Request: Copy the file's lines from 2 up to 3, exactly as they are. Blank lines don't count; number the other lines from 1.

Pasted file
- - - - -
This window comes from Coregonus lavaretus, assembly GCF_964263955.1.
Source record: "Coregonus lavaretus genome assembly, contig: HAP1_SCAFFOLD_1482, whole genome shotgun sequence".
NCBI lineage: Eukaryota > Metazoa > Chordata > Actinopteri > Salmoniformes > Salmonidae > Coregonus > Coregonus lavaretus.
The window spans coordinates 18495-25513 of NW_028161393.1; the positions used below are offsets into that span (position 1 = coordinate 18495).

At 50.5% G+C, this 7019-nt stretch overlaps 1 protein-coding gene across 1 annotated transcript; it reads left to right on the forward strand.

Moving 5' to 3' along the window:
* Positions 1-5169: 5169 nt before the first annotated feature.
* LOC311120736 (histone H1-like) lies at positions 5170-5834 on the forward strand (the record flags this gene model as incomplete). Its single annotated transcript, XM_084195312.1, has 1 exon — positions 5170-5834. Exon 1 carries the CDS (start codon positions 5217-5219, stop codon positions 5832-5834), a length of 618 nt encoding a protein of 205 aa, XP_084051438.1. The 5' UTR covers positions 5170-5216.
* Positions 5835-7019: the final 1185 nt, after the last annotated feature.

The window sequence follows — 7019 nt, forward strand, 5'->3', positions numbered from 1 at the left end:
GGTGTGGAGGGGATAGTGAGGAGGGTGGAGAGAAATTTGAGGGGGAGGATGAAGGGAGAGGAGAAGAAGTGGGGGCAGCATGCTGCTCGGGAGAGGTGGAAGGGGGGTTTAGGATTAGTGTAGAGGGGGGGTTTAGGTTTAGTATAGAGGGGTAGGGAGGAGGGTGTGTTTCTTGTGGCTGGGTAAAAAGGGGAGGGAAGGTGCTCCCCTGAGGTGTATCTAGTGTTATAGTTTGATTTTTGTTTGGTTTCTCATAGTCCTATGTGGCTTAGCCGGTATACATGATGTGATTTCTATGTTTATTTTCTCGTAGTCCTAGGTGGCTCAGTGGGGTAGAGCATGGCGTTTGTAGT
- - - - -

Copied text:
Source record: "Coregonus lavaretus genome assembly, contig: HAP1_SCAFFOLD_1482, whole genome shotgun sequence".
NCBI lineage: Eukaryota > Metazoa > Chordata > Actinopteri > Salmoniformes > Salmonidae > Coregonus > Coregonus lavaretus.